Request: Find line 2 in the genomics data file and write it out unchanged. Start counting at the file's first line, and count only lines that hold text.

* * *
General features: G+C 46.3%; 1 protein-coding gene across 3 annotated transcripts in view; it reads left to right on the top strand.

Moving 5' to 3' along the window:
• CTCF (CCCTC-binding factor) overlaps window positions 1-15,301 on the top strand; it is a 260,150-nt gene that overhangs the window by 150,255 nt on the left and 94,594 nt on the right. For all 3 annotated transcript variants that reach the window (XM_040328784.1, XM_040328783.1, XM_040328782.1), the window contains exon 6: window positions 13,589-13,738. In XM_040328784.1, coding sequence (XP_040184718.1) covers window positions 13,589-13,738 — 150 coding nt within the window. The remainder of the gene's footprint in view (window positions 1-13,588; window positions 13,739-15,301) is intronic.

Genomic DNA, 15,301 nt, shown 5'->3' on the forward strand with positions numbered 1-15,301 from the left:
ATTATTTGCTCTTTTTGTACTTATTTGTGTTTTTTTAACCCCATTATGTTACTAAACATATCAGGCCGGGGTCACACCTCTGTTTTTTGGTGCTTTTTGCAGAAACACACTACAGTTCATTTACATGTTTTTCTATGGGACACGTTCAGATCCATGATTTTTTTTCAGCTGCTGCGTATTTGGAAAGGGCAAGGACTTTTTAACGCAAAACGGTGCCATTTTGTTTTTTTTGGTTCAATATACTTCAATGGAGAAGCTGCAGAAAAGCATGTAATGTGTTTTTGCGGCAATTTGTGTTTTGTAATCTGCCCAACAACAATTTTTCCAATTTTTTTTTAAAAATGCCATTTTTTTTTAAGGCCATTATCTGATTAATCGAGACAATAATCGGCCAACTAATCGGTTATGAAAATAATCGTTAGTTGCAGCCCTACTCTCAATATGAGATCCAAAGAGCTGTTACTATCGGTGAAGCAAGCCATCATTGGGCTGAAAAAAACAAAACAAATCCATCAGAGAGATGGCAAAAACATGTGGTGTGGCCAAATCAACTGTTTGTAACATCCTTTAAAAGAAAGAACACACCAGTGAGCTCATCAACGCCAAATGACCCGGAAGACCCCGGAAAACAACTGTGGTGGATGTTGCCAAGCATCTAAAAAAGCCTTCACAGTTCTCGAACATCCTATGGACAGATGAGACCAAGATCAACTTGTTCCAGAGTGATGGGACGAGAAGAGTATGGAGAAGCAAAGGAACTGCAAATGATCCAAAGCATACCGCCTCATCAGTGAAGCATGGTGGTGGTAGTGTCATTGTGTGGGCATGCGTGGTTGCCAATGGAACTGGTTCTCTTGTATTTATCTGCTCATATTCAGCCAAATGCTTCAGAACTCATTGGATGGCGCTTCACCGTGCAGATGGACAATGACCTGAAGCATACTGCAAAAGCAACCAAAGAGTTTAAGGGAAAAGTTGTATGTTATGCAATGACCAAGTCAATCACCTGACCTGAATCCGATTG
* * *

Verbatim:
Moving 5' to 3' along the window: